Effects of Strength Training on Muscle Hypertrophy and Muscle Cell Disruption in Older Men - 2nd Study

By Ty Sevin, Aug 31, 2021

< Back to Benefits of Strength Training on Muscle Injury in Older Adults

B.F. Hurley, R.A. Redmond, R.E. Pratley, M.S. Treuth, M.A. Rogers, A.P. Goldberg, Department of Kinesiology, University of Maryland, College Park, MD, U.S.A., Department of Medicine, Division of Gerontology, University of Maryland School of Medicine, Baltimore , MD.

Objectives

Thirty-five sedentary men aged 50-69 years, were studied to determine whether a total body, heavy strength training program can significantly increase muscle strength and size without muscle cell injury and soreness. Twelve of the men did not strength train to serve as inactive controls. Before and after a 16 week heavy strength training program muscular strength and size were tested. To assess possible muscle cell injury, levels of serum creatine kinase (an indicator of injury) and perceived soreness were also determined before and after the training program.

Results

In the strength training group, strength increased by 43%, and mid-thigh muscle size increased by 7.2%. There were no significant changes in strength or muscle size in the inactive control group. The indicator of muscle cell injury (peak serum creatine levels) were substantially reduced at the end of the 16 week training. There was virtually no muscle soreness reported. Please note that Keiser's pneumatic resistance is very low-impact and may be responsible for the lack of soreness and muscle cell injury. Similar studies done on weight stack equipment may not produce the same results.

Summary

These results indicate that middle-aged and older men can safely participate in a total body strength training program, intense enough to produce substantial increases in muscle strength and size, without promoting muscle soreness or injury. Furthermore, in older individuals, the risk of muscle injury during strength training is reduced at the end of a training program to levels similar to those reported in younger individuals.

Keiser Equipment Used

Leg press, chest press, leg curl, leg extension, lat pull down, shoulder press, upper back, hip abductor, triceps and abdominal machines.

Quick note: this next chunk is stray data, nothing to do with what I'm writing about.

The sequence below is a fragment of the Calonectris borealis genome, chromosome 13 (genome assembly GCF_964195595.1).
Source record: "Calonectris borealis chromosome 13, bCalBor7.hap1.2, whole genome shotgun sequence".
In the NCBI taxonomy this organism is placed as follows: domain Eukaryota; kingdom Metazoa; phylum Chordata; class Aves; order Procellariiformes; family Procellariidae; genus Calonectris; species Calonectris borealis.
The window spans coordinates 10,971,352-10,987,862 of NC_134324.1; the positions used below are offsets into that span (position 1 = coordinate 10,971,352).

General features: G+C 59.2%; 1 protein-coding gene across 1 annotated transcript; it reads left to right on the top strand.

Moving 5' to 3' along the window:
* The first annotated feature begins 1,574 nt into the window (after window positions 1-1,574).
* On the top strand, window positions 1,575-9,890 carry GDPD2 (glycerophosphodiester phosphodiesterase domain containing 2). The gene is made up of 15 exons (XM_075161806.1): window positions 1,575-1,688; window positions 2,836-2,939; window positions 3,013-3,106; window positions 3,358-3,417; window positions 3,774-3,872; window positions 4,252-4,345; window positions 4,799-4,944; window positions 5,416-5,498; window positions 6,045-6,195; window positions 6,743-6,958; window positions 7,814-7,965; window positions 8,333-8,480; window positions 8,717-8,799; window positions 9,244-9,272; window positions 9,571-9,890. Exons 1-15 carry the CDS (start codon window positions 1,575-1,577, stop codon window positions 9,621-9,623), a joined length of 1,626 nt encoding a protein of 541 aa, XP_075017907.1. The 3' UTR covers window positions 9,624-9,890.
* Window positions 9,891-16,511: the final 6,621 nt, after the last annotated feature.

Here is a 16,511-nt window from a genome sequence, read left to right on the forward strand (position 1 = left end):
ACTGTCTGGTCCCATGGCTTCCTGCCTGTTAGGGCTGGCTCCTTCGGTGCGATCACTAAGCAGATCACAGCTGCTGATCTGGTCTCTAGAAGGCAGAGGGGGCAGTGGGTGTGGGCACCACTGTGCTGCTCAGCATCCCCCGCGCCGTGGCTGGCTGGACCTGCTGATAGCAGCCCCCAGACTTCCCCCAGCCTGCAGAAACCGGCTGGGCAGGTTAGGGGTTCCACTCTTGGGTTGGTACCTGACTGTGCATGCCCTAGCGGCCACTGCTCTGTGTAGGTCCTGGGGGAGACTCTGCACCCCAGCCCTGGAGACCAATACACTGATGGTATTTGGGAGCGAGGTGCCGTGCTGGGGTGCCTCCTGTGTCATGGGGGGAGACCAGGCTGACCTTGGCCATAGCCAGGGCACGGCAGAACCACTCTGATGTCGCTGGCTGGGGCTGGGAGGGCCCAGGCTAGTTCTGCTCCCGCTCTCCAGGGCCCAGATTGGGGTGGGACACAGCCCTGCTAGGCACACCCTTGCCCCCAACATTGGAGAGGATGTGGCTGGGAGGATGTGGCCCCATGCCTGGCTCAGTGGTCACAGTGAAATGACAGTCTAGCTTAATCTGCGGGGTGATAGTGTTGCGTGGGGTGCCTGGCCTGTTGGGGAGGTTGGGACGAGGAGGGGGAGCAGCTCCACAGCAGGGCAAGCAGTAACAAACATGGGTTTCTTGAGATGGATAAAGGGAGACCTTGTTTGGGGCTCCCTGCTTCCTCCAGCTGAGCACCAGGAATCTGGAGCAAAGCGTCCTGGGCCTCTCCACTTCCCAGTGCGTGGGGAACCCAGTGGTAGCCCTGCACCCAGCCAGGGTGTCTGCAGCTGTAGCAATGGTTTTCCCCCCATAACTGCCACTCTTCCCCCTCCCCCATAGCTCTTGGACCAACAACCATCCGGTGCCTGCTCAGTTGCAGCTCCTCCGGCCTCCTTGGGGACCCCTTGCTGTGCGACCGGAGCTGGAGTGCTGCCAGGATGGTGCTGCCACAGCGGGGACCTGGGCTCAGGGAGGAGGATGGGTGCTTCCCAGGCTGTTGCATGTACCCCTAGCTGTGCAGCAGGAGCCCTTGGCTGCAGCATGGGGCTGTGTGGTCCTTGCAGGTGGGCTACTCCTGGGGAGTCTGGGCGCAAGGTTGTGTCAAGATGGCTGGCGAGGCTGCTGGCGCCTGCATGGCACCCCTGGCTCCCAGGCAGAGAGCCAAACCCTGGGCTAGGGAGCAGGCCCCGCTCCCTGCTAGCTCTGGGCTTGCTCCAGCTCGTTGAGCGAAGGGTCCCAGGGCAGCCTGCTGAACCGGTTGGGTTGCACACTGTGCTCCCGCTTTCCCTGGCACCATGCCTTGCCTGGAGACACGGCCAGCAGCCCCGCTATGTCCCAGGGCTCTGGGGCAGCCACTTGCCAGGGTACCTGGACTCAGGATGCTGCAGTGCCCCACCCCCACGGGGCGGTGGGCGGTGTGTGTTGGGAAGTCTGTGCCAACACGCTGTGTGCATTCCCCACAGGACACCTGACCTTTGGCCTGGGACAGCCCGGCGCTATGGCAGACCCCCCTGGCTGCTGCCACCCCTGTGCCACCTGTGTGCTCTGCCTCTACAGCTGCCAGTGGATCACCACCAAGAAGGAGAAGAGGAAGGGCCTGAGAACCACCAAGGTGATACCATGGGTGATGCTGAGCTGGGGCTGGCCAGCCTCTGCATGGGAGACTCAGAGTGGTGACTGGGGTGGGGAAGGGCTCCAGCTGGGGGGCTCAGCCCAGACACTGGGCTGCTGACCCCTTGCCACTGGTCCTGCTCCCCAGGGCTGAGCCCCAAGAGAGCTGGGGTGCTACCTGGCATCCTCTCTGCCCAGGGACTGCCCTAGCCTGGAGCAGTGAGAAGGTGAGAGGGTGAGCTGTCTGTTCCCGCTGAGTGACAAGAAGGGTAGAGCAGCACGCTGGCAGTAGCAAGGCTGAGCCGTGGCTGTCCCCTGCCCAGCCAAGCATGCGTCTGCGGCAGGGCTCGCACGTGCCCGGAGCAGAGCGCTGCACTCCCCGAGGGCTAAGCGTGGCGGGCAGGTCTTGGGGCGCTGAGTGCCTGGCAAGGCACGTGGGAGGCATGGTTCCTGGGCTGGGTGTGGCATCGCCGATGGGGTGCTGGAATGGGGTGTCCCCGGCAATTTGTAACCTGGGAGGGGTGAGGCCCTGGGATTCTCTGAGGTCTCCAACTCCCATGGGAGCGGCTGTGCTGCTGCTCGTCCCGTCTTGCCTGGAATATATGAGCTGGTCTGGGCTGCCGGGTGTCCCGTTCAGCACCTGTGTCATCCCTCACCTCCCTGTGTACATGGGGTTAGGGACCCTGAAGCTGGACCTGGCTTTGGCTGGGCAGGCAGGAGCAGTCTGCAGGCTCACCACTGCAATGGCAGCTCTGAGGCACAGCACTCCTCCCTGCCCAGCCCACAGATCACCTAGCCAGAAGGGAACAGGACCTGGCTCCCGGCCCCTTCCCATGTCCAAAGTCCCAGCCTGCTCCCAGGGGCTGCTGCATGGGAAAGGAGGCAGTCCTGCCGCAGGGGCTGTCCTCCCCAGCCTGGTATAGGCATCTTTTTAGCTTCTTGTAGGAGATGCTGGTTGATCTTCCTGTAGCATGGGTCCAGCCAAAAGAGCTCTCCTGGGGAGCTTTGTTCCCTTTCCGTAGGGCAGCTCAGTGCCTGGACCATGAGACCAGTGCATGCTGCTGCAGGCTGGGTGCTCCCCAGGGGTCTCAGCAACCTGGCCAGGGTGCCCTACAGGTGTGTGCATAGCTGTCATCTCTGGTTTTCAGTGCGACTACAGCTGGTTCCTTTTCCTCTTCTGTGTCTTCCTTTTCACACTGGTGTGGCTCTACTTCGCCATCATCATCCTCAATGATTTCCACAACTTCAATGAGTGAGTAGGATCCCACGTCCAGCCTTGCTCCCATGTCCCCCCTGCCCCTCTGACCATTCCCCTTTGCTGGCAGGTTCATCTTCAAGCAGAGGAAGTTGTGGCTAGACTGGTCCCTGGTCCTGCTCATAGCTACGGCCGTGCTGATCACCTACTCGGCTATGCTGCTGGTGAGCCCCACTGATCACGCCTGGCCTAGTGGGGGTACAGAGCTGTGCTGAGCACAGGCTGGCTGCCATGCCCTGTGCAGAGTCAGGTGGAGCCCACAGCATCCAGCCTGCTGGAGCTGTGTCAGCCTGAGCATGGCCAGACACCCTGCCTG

Published in International Journal of Sports Medicine, vol.16, no.6, pp. 378-384, 1995.

Link to Original Research

About the author

Ty Sevin

Director of Human Performance, Education and Research

Articles by Ty Sevin >

With over 25 years of coaching experience at both the collegiate and Olympic levels, Ty Sevin is one of the most influential track and field coaches in the country. Ty has worked for the United States Olympic Committee, serving as the Director of the Track and Field Residency Program at the USOC Olympic Training Center in Chula Vista, CA. He has also served as an assistant coach for Team USA on three separate occasions, for both the men’s and women’s teams. Ty himself was a four-time U.S. Olympics Trials qualifier in javelin. Ty most recently spent four years as the Associate Head Coach at the University of Texas at Austin for both the men’s and women’s track and field teams. Prior to that, he led the men’s and women’s track and cross-country teams at the University of New Orleans and McNeese State.

Currently, Ty applies his vast industry experience to the role of Director of Human Performance, Research and Education for Keiser Corporation, where he consults with college and professional sports teams regarding the utilization of Keiser strength equipment. He is also responsible for creating educational curriculum relating to human performance and overseeing Keiser research projects